Bank’s policy proposals have serious flaws
The Bank for International Settlements has accused the world’s main central banks of incompetence
I admire the Bank for International Settlements. It takes courage to accuse its owners – the world’s main central banks – of incompetence. Yet this is what it has done, most recently in its annual report. It would be easy to dismiss this as the rantings of a prophet of doom. That would be a mistake. Whether or not one agrees with its pre-1930s view of macroeconomic policy, the BIS raises big questions. Contrariness adds value.
One can divide the BIS analysis into three parts: what caused the crisis; where we are now on the way out of it; and what we should do.
Credit boomOn the first, the perspective is that of the “financial cycle”. This analysis goes back to the work of Swedish economist Knut Wicksell at the turn of the 20th century. The core idea is that if the rate of interest is too low, a boom driven by expanding credit and rising asset prices may ensue.
One crucial (and correct) implication is that credit and money are endogenous: they are created by the economy. When the financial cycle turns from boom to bust, crises erupt. Then follow the “balance sheet recessions” described by Richard Koo of the Nomura Research Institute: painful deleveraging and extended periods of feeble growth.
Such cycles, says the BIS, “tend to play out over 15 to 20 years on average”. To give credit where it is due, the BIS gave such warnings well before the crisis hit high-income countries from 2007.
On the second, the BIS notes growth has picked up in the past year, with advanced economies gaining momentum, while emerging economies lose it. Recovery has been slow and weak in crisis-hit countries. Global growth is not far from rates seen in the 2000s, but the shortfall in the path of gross domestic product persists. Meanwhile, overall indebtedness continues to rise. Crises, we are reminded, cast a long shadow.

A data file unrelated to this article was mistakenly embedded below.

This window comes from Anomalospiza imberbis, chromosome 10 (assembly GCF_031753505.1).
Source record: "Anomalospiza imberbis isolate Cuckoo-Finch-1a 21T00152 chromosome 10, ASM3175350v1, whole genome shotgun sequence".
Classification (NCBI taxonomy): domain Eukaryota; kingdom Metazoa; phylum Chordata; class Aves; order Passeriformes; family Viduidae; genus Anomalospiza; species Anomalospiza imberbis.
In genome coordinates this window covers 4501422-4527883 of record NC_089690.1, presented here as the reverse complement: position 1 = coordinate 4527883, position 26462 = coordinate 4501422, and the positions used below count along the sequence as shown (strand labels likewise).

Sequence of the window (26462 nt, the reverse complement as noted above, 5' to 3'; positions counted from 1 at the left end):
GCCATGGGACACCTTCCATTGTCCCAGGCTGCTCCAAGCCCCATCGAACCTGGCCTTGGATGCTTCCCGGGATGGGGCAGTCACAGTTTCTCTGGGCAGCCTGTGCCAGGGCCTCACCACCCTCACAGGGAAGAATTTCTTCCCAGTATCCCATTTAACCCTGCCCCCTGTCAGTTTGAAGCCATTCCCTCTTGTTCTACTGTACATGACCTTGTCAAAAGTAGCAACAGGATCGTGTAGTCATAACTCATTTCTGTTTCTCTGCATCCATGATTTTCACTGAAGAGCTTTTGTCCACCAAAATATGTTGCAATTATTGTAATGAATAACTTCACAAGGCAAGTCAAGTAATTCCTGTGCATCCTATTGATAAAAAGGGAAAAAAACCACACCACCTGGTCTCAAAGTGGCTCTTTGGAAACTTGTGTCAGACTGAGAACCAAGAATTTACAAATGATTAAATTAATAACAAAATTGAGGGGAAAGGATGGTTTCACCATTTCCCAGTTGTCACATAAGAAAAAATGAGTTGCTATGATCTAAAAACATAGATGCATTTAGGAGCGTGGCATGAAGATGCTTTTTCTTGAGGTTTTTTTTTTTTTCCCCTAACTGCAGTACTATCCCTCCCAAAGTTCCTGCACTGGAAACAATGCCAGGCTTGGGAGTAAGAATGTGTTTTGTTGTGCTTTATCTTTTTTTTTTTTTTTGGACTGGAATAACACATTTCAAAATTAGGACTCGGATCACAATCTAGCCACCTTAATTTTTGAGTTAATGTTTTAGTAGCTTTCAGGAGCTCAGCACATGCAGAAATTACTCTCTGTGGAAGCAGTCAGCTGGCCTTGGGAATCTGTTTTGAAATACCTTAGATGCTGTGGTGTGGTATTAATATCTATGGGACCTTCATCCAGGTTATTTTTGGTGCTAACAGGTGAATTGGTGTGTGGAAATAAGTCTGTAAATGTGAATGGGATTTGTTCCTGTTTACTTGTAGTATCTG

Furthermore, the policies of central banks are exerting extraordinary influence on financial markets, generating a “search for yield”, a disappearance of pricing for risk and a collapse in market volatility. This is true even though balance sheets remain so stretched. Meanwhile, credit excesses have emerged in a number of emerging economies.
The BIS is particularly concerned about new sources of vulnerability in the latter, including foreign borrowing by non-financial corporates. Overall, concludes the BIS wryly, “It is hard to avoid the sense of a puzzling disconnect between the markets’ buoyancy and underlying economic developments.”
It is on the third point – what is to be done – the BIS turns into a prophet from the Old Testament: it demands austerity now. In countries that have experienced a financial crisis, it recommends balance sheet repair and structural reform: deregulation, improved labour flexibility and “trimming public sector bloat”. It demands fiscal retrenchment. But unlike, say, George Osborne, the UK chancellor of the exchequer, the BIS wants to see monetary stimulus withdrawn, too, emphasising the risks of “exiting too late and too gradually”. It plays down both risks and costs of deflation, despite the huge overhang of debt that it also stresses. Even Jens Weidmann, the Bundesbank president, does not do that.